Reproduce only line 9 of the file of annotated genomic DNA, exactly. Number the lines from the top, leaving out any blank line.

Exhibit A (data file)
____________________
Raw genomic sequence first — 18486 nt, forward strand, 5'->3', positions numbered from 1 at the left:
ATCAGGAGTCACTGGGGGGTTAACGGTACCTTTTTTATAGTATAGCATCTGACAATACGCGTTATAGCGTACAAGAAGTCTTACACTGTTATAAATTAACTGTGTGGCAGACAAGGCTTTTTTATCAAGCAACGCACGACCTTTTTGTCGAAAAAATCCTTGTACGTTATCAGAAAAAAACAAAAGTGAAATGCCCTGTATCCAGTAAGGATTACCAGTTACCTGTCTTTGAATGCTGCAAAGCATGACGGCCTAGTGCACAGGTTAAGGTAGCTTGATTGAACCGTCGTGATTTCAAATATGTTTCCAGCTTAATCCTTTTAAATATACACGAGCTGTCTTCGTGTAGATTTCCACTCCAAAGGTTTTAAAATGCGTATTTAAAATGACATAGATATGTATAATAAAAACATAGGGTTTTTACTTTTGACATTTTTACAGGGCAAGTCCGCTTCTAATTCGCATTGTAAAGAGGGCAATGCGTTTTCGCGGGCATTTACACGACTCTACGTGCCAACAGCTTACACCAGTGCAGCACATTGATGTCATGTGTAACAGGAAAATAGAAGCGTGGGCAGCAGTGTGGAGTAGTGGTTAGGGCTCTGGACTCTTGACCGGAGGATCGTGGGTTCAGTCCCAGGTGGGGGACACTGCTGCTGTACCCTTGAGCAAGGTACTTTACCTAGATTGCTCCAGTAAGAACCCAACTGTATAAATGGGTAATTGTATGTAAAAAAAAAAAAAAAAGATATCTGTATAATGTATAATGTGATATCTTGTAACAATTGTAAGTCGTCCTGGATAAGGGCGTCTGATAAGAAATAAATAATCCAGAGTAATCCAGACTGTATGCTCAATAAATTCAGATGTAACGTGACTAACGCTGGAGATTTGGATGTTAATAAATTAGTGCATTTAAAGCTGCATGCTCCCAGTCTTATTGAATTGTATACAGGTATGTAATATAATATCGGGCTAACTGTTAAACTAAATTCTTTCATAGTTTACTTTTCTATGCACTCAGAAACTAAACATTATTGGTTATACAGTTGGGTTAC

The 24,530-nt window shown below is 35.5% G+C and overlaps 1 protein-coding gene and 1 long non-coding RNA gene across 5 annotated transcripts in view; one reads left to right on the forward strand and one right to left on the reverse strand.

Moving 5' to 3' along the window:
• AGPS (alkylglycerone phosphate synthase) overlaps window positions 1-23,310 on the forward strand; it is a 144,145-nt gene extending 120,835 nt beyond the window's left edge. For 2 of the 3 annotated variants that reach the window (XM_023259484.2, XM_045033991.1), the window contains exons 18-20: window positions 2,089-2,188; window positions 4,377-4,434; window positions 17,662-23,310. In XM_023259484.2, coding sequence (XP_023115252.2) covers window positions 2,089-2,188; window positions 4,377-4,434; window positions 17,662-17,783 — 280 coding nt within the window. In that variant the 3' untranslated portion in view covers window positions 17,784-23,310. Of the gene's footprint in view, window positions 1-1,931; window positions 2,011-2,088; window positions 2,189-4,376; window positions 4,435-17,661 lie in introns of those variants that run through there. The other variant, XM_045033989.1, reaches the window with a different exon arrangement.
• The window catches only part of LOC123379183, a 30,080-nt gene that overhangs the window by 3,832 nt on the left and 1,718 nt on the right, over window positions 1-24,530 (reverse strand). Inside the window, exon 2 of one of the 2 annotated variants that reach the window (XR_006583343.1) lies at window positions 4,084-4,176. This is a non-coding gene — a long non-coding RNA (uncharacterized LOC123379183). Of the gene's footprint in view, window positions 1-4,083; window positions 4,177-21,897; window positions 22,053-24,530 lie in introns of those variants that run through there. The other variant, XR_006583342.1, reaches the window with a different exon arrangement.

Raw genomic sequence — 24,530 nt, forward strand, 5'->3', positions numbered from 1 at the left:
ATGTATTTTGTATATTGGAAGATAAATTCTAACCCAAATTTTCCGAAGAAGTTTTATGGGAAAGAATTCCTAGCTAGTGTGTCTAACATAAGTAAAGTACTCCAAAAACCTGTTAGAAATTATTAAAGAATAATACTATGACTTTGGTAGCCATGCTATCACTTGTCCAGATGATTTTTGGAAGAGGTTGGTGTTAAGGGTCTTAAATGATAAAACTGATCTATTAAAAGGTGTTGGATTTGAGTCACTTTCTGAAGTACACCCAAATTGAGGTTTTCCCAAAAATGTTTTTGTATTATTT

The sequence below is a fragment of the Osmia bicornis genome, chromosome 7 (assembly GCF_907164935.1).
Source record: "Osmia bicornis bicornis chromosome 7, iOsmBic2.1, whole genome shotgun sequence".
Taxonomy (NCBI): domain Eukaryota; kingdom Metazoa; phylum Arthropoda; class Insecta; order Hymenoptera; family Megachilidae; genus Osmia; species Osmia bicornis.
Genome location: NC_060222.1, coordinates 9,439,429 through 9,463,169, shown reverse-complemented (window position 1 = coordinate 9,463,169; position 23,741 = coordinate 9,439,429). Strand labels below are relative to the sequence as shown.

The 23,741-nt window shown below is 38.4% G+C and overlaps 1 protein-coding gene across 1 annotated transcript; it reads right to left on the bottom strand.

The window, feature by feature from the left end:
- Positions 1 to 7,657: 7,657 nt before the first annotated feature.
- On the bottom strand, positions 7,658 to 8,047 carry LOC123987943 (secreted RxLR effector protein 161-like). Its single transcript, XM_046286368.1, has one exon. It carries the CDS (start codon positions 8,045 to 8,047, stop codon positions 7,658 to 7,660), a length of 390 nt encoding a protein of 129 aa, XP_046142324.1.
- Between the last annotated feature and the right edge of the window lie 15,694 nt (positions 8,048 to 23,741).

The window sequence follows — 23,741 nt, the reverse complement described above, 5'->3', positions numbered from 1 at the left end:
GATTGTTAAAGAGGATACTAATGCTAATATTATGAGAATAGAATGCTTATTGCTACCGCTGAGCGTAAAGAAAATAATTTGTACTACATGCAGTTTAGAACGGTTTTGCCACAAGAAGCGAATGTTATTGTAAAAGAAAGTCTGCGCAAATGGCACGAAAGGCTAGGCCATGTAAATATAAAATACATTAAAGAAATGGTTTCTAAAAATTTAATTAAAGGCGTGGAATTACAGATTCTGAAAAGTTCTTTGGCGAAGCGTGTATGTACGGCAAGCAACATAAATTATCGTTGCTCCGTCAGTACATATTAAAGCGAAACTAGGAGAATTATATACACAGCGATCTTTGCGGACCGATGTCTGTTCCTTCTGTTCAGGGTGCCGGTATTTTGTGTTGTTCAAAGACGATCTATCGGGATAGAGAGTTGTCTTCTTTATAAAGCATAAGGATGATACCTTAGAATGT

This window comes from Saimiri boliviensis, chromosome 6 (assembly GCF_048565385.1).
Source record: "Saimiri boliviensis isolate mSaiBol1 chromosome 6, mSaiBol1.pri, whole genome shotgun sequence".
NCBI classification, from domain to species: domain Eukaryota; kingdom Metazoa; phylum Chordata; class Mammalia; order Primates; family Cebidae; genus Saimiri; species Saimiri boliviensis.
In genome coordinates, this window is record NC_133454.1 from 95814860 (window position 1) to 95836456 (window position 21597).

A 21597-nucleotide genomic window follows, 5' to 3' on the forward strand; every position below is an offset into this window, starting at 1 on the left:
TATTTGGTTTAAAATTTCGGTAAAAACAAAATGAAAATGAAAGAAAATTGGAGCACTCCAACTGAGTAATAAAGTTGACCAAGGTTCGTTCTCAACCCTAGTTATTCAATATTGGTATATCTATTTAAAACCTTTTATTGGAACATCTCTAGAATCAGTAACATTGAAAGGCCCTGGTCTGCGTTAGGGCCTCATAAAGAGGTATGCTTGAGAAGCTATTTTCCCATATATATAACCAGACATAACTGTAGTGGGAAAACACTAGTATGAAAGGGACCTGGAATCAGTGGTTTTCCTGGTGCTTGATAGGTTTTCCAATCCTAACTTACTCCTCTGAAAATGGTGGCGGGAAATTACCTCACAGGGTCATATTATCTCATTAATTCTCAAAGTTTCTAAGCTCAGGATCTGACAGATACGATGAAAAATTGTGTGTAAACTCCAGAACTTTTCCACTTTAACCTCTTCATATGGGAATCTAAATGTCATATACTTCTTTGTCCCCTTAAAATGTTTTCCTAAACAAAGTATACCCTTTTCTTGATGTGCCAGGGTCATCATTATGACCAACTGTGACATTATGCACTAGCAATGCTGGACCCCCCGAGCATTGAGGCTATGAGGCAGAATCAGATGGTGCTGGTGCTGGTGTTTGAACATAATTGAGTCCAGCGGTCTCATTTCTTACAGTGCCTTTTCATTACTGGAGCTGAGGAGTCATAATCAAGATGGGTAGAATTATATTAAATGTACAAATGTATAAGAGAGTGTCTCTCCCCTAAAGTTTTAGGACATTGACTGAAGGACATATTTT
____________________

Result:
The sequence below is a fragment of the Osmia bicornis genome, chromosome 7 (assembly GCF_907164935.1).